Humans are creatures of habits. We tend to stick to what we know and how we do things, especially if that's what we've done all along.
That's just how we do it. That's just how I am.
There comes a point where we realise that doing things the same way day in and day out, and expecting change, is madness. And so, we make...resolutions! More me-time. Get lean. Complete a marathon. Book that retreat... But how do we stick to them? We asked Aimee Barnes Pestano, founder and coach at Tangram Wellness, to shed some insight on habits!
Studies show that about 40% of our daily activities are performed in the same situations and that habits are therefore repetitive, automatic actions where associations are formed between cues and response. So, if you think about it, that's nearly half of your waking life operating in your unconscious mind!
In order to kick a bad habit effectively, try finding a way to make the change extremely simple. Otherwise, it's easy to slip right back into autopilot mode.
And, it's important to find a substitute - replacing the "bad" habit with something more life-affirming. For instance, if you're trying to quit smoking, you might want to substitute those usual three minutes with a cigarette for three minutes of running around the block.
I'm a big fan of the Tiny Habits method by Dr. BJ Fogg, a behavior scientist and director of Stanford Behavior Design Lab. Dr. Fogg teaches that when we design for the behavior changes that lead to a health outcome, such as managing stress, rather than the health outcome itself, we greatly increase our chances of success. In other words, baby steps!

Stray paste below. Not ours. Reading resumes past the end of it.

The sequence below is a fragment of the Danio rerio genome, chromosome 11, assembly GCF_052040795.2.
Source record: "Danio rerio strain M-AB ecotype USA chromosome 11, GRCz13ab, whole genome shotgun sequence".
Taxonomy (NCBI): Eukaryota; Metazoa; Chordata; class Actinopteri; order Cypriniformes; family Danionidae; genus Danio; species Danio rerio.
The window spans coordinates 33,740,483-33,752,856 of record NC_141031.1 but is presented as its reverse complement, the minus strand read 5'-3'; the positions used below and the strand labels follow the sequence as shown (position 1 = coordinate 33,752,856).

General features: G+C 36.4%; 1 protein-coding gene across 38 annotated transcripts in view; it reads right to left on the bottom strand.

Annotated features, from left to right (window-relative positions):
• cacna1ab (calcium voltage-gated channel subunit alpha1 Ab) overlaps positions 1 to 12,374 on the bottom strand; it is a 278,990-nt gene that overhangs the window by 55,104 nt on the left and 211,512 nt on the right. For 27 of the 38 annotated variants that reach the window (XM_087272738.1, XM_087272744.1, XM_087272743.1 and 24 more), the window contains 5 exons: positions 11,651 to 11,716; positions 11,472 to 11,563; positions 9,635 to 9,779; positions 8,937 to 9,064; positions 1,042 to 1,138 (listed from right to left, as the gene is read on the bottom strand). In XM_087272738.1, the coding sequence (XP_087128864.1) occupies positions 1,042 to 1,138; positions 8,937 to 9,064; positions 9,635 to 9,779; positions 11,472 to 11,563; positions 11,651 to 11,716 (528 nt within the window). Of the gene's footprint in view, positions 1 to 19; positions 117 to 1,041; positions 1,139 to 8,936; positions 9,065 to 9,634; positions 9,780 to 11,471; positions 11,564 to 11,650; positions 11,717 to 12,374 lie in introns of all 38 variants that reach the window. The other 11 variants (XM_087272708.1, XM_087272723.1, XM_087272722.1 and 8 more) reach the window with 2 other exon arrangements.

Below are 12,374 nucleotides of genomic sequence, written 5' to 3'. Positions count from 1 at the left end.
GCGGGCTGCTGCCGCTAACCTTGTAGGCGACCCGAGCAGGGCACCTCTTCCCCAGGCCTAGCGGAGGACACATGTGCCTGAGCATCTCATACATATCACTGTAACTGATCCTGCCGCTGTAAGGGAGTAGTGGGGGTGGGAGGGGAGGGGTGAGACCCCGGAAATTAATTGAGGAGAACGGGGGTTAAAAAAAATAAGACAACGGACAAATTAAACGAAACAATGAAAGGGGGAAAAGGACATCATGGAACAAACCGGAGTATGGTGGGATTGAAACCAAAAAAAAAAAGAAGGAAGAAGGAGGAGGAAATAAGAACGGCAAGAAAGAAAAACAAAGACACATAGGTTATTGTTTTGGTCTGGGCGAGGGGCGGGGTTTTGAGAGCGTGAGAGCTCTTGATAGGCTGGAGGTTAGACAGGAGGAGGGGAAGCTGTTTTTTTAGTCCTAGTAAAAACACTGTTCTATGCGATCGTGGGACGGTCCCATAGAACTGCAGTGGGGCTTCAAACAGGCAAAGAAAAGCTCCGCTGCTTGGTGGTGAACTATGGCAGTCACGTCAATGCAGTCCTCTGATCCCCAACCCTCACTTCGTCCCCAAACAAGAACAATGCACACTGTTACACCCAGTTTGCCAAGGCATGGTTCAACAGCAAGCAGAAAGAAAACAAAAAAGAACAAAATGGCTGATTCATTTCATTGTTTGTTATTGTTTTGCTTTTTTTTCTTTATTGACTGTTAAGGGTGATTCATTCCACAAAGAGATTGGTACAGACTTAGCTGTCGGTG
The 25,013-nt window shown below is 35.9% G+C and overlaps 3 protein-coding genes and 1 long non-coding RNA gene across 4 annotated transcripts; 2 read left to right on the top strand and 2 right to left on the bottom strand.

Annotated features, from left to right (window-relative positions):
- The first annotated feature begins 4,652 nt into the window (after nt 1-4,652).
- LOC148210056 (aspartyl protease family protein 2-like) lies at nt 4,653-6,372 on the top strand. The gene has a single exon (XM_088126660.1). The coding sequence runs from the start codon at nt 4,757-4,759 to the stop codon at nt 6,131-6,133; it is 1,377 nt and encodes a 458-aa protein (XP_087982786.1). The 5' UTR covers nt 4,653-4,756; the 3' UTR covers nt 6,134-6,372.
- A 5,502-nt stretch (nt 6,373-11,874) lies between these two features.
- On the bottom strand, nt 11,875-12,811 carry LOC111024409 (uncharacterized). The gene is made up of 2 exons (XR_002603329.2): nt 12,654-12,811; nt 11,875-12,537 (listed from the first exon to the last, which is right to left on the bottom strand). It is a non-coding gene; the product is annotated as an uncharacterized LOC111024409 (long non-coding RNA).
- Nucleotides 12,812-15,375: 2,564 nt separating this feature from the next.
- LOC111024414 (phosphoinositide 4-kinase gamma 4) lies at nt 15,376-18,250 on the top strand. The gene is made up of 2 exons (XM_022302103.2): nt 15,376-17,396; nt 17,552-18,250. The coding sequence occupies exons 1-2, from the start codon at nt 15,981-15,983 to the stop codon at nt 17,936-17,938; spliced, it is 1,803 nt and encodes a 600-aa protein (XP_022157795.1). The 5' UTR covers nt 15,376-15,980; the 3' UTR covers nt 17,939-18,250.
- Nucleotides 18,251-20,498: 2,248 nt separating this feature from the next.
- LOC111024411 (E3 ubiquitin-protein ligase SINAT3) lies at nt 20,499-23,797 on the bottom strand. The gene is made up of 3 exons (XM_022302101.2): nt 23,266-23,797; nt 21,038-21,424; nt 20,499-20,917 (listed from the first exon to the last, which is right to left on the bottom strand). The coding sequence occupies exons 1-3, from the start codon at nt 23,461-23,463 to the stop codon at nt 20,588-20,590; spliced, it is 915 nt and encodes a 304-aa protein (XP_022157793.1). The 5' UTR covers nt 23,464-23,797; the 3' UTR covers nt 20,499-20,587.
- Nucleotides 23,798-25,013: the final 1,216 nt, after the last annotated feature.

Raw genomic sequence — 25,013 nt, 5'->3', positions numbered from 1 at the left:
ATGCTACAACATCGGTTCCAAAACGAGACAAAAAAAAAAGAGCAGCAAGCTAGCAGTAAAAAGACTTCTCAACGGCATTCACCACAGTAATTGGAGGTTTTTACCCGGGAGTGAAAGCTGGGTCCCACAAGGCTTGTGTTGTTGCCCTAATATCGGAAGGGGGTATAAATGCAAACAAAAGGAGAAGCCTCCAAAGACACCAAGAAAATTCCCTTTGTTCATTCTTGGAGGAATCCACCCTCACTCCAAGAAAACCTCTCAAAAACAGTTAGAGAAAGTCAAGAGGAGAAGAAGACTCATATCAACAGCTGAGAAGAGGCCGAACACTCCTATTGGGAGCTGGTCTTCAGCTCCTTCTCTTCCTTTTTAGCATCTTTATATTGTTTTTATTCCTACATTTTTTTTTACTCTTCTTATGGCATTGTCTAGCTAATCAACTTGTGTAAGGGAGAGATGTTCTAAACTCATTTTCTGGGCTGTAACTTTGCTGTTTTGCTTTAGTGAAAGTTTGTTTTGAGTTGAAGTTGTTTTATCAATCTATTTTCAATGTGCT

But, in order to make it stick you must have three elements - motivation, ability and triggers - or MAT. The higher your motivation, the easier it generally is to make the change. Second, you have to have the ability to make the new habit easy to do. And finally, there has to be a trigger, or a call to action, “something that makes you think, I need to do this now,” and usually that trigger will come after something.
Quitting a bad habit cold turkey is rarely effective. Having a rock solid plan, a healthy substitute, some outside support such as through a community, and making the change in a way that's automatic will set you up for success.
This might sound counterintuitive, but for today's busy woman, a recommendation is to schedule at least thirty minutes daily to do absolutely nothing. We've forgotten how to sit still, listen to the breeze, and let the mind wander. At the same time, rates of debilitating fatigue, anxiety, depression, insomnia and addiction are skyrocketing. Human beings are forgetting how to "be" with themselves - and that's really what makes us human. We often hinge our self-worth entirely on productivity now, and this outlook is doing immense damage to our bodies and minds.